How to smoke Flake Tobacco

- This article is provided by McClelland Tobacco Company -

English and Scottish-style Matured Virginia flake tobaccos are among the most interesting and rewarding for the pipe smoker to taste; yet, they are voided by many smokers who simply do not know how to approach them. This article is intended to help the pipe smoker learn how to fully appreciate the zesty character and subtle sweetness of these premium, aged products. It should also help smokers of the flavored American sliced plug and European flake cavendish tobaccos.

One reason flake tobaccos are left in slices after cake-maturing is that they retain their freshness better than in ribbon or cut tobacco. Flakes also enable the smoker to have some control over the burning rate and, to a lesser degree, the flavor.

It is important to prepare the tobacco before packing so that it has an even texture and fills the bowl evenly, no matter what degree of brokenness is preferred. The more fully-rubbed -- meaning gently separated -- a tobacco, the faster it will burn. Similarly, it is true that the thinner the cut, the faster it will burn.

Moist tobaccos should be packed more loosely than normal so they don't pack down to a dense wad and prevent a good draft. The idea is to have the tobacco draw firmly, with a little resistance, throughout the smoke. The smoker should barely be able to hear a little hissing through the pipe as it is smoked. Too firmly packed and the tobacco won't burn at all or one small spot will burn hot and maybe wet as the smoker puffs hard to keep it going; too loose and the tobacco will burn inconsistently and unevenly, perhaps causing the bowl to overheat in spots and moisture to condense.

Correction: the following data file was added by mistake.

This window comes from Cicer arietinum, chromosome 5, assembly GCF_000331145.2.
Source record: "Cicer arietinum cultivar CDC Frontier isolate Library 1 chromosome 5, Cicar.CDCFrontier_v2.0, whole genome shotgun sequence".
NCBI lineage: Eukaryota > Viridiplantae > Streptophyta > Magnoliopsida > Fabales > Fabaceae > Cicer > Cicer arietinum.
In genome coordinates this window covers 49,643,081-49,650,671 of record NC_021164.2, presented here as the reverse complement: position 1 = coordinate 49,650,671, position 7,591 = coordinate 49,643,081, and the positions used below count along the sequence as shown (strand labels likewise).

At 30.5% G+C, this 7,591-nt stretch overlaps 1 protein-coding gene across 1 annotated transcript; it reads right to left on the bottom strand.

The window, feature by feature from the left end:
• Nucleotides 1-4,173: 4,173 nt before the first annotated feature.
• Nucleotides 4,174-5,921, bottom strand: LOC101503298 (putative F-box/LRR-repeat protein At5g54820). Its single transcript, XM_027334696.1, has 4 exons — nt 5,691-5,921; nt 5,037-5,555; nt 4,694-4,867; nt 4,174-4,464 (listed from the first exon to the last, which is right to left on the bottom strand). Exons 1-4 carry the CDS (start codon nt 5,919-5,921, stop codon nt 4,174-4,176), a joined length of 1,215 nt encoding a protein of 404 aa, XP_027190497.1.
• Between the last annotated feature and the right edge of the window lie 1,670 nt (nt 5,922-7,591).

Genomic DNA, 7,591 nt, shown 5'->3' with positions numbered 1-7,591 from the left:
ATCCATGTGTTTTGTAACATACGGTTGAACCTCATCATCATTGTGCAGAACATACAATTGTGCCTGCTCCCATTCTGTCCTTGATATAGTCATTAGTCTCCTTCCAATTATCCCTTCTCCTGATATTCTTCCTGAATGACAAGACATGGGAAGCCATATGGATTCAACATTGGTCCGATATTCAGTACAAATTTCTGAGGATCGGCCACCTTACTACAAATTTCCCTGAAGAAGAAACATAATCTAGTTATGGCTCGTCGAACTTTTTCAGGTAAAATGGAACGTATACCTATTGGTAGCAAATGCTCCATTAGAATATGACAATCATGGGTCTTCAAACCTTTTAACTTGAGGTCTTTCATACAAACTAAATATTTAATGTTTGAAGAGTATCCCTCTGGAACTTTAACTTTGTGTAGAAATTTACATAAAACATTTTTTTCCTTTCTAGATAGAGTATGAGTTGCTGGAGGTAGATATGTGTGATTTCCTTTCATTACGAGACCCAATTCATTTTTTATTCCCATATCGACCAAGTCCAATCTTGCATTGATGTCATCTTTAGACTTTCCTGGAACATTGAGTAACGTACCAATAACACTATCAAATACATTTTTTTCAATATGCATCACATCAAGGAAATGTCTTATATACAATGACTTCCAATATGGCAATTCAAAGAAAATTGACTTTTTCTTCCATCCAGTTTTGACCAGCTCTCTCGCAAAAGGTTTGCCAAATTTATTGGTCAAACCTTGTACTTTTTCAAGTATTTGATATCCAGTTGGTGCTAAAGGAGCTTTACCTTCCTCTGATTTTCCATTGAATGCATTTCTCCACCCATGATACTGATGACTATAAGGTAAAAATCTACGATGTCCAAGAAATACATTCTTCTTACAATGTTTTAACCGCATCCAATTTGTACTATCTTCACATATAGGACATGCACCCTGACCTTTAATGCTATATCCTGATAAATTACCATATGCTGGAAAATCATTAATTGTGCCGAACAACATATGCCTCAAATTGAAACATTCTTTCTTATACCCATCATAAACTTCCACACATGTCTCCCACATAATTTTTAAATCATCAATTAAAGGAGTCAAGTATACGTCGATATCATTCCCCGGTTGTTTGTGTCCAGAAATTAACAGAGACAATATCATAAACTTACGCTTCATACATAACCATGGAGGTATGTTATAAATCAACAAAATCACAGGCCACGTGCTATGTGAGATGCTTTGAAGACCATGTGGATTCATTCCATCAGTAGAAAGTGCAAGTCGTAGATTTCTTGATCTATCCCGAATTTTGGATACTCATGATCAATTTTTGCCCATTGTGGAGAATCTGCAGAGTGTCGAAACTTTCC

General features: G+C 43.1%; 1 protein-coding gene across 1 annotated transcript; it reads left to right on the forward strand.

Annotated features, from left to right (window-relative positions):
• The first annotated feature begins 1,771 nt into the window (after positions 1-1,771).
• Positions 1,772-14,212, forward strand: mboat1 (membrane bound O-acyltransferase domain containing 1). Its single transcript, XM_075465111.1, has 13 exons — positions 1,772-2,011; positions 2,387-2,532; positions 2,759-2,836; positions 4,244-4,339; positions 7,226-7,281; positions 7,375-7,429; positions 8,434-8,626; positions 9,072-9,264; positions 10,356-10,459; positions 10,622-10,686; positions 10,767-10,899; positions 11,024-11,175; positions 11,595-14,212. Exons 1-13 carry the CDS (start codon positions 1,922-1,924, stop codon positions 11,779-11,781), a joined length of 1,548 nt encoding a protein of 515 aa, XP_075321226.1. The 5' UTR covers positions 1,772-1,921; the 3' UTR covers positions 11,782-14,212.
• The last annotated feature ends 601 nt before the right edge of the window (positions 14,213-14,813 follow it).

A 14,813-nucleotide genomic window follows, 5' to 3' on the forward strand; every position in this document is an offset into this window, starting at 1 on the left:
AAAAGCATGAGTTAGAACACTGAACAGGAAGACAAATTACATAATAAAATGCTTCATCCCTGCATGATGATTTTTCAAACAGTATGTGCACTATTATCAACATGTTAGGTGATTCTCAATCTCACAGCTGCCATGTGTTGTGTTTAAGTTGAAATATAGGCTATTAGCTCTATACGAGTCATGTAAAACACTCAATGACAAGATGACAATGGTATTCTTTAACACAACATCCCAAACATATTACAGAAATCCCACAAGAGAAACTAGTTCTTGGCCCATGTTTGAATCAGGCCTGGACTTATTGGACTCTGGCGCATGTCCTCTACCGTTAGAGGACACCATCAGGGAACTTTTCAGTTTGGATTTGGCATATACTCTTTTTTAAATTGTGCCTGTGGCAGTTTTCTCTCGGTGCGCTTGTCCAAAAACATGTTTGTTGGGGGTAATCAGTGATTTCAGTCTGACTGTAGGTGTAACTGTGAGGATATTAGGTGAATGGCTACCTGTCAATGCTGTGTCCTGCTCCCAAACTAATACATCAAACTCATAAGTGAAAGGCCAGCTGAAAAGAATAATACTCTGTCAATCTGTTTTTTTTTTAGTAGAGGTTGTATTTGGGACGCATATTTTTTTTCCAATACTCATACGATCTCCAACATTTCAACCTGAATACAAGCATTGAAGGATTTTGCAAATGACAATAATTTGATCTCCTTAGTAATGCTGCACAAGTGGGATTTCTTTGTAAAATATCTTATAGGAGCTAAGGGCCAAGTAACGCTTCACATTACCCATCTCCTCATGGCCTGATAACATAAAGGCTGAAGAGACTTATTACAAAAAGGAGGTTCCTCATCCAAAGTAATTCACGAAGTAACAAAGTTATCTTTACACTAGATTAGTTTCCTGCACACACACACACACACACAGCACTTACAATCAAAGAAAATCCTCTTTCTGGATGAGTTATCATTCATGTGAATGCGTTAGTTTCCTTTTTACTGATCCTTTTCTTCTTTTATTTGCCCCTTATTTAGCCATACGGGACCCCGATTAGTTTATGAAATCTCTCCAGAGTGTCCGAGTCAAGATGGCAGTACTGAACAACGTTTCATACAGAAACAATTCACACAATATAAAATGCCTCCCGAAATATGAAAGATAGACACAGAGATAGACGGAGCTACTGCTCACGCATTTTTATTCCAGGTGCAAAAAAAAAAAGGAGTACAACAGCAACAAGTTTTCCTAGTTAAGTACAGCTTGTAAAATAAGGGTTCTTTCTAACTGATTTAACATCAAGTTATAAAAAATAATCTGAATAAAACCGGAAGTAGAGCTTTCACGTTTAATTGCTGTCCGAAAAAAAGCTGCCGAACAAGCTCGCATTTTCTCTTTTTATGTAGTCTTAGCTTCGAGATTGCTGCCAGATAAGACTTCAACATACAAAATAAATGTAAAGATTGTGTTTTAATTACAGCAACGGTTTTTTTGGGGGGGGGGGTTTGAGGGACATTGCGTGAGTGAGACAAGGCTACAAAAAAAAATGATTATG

Five Steps to Success:

1. Put in the palm of one hand the amount of tobacco that it is believed will fill the bowl. Then pinch at the slices with your fingers or rub them tobacco into your palm until the tobacco separates to the degree preferred, keeping the texture even, and avoiding clumps. The denser the tobacco is left, the slower it will burn. This becomes especially valuable on windy days outdoors.

2. Gently, but firmly and evenly work the tobacco into the bowl of the pipe until it is filled slightly over the top and feels firm but still springy under enough finger pressure to flatten the surface of the tobacco even with the top of the pipe. We assume the pipe is clean at the outset, free of obstruction to allow good draft, and well rested).

3. Now, while drawing through the stem, light the pipe evenly across the entire surface of the tobacco. After a few puffs to develop an ash, and while continuing to draw, tamp the tobacco down evenly all around the bowl with a tamper. The goal is to have the tobacco packed so that it will burn as evenly and firmly as a good cigar.

4. Relight the pipe after tamping to get the entire surface of the tobacco burning again. Even burning is very important. Otherwise, hot spots may develop.

5. With only occasional tamping as the tobacco burns down, since it tends to expand and loosen as it burns, the pipe should now smoke evenly to the bottom. The aim is to maintain a firm, even draft throughout the smoke. The process is not difficult to master and with practice will soon be effortless.

A Note on Flavor Expectations:

For those who are used to the "aromatic" or sweetened tobaccos that dominate our market in the United States, it may take some time for the additives remaining in the pipe to dissipate. Many smokers prefer to maintain one set of pipes exclusively for the natural, matured tobaccos and another for the sweetened varieties.

It may be necessary to smoke up to four ounces of a natural product before the mouth adjusts to the clean taste and subtler range of flavors typical of these Matured Virginia tobaccos. The smoker is rewarded for the effort as he becomes able to distinguish the delicate variations in taste and deepening richness these tobaccos develop as they are smoked.

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